Book Recommendation: A GOOD AMERICAN by Alex George
Frederick and Jette are two German youth in love in early 20th century. Things happen, ahem, and they find themselves on the outs with Jette’s mother. Worried about what drastic measures her mother might take for the sake of the family’s reputation, Jette urges Frederick to go to America where they can start a new life. They end up making their way into America through New Orleans rather than through New York, which sets the course of their lives forever.As they haphazardly plant their family roots in Beatrice, Missouri, their story climbs and reaches out, revealing the colorful branches of the Meisenheimer tree.
Ahh, where do I start with this novel?
First off, I loved the way the author described music as it was played or sung. Here are a couple of examples:
…he delivered languid anthems, shimmering with funeral grace; stately marches, their formal pomp showered by share syncopation; and breezy romps, melodic lines prancing onward, light as air.
They swooped and rumbled, creating layered confections of a cappella harmony, cross-pollinations…Their voices would stack up with exquisite precision for a dazzling instant; then they would move on, tearing down the edifice they had just created and constructing another of equal wonder in its place…Their last note, a big, fat sunbeam of harmony that refracted through the room in warm shafts of beauty, rang out for several beats too long, the singers reluctant to bring the music to an end.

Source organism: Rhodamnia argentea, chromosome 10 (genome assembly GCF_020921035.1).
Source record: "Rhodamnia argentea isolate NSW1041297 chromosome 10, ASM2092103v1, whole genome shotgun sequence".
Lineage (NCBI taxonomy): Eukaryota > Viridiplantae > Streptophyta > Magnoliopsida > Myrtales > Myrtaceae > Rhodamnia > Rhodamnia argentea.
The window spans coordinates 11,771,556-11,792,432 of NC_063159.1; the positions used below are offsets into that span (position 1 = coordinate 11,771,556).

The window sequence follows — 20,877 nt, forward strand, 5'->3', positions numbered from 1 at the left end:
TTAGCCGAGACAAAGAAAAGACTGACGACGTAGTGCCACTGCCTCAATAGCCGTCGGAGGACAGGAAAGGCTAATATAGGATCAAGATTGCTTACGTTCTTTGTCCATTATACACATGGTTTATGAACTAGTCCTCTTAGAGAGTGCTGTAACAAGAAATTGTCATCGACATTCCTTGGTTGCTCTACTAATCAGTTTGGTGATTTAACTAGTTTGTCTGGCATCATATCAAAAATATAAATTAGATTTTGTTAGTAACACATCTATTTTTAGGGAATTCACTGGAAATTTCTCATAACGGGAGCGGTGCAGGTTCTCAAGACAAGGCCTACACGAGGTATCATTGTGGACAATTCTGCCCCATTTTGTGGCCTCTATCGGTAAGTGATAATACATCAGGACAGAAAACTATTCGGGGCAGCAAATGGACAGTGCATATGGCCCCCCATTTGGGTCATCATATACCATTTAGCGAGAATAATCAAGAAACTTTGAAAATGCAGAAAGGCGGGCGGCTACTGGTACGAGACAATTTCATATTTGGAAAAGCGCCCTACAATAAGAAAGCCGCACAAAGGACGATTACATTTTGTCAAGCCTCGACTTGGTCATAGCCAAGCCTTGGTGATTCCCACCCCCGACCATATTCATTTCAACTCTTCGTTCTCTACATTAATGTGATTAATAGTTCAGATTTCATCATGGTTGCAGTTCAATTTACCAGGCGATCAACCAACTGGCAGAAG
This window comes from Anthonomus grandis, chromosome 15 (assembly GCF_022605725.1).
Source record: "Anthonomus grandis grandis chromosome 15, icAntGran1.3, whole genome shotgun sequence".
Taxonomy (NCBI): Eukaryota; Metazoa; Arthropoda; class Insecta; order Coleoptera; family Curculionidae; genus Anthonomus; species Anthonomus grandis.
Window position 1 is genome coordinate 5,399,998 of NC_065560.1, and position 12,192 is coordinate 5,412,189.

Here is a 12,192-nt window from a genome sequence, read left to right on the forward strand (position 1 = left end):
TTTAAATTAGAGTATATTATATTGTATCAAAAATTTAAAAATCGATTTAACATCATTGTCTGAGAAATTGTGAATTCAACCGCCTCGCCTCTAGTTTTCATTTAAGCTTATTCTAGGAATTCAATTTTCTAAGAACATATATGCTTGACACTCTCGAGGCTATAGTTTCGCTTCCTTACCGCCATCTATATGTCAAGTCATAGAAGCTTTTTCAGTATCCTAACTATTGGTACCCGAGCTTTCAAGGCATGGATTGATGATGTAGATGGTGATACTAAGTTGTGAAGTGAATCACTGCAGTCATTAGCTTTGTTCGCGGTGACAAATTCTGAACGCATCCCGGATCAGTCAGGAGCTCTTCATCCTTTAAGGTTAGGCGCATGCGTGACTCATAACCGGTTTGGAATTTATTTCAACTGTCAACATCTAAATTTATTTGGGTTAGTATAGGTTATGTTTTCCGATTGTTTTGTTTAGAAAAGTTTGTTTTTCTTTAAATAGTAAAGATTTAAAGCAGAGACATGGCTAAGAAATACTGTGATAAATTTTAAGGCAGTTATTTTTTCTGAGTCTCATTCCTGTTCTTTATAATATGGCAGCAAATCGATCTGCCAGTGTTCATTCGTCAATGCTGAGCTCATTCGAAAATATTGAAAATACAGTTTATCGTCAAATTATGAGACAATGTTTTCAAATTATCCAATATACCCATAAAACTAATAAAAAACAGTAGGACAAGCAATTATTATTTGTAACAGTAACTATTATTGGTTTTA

Along this same thread, his metaphors gave beauty to an otherwise tragic sentence:
It was the war’s final shake of its monstrous fist.
Second, it was relatable in ways that all families have their story. They experience disappointment, lost opportunities, dumb luck, and all with brutal honesty. I fell in love with the characters, Frederick and Jette, Joseph and Cora, their children, and friends that seemed like family like Lomax. All of the characters played a part, regardless of how big or small, in telling the Meisenheimer story.
The Meisenheimer legacy is revealed through events throughout their lives: birth, death, coming of age, marriages, love affairs, jobs, and friendships. This story played like a movie in my mind, to quote author Erika Robuck “reminiscent of Forrest Gump.” There are witty dialogues, funny misunderstandings, heart-twisting tragedies, ironical unveilings, and throw-you-for-a-loop plot twists. Throw in a stubborn German heritage and you have a great story.
I was entertained throughout the entire book which garners a big “ya gotta read this” from me.
Plus, he lives in Missouri. (Scratch that. Could be seen as a strike against him.) He lives in the MIDWEST.
Plus, I have met him. He’s all things charming and witty.
Plus, you will someday be able to say “I read the book, like SO long ago” while you are sitting in the movie theater noshing popcorn waiting for the 203 previews to get over to see the main feature, A Good American.
Be “a good american” and give this book a chance.
You can find out more about Alex and follow his blog at AlexGeorgebooks.com.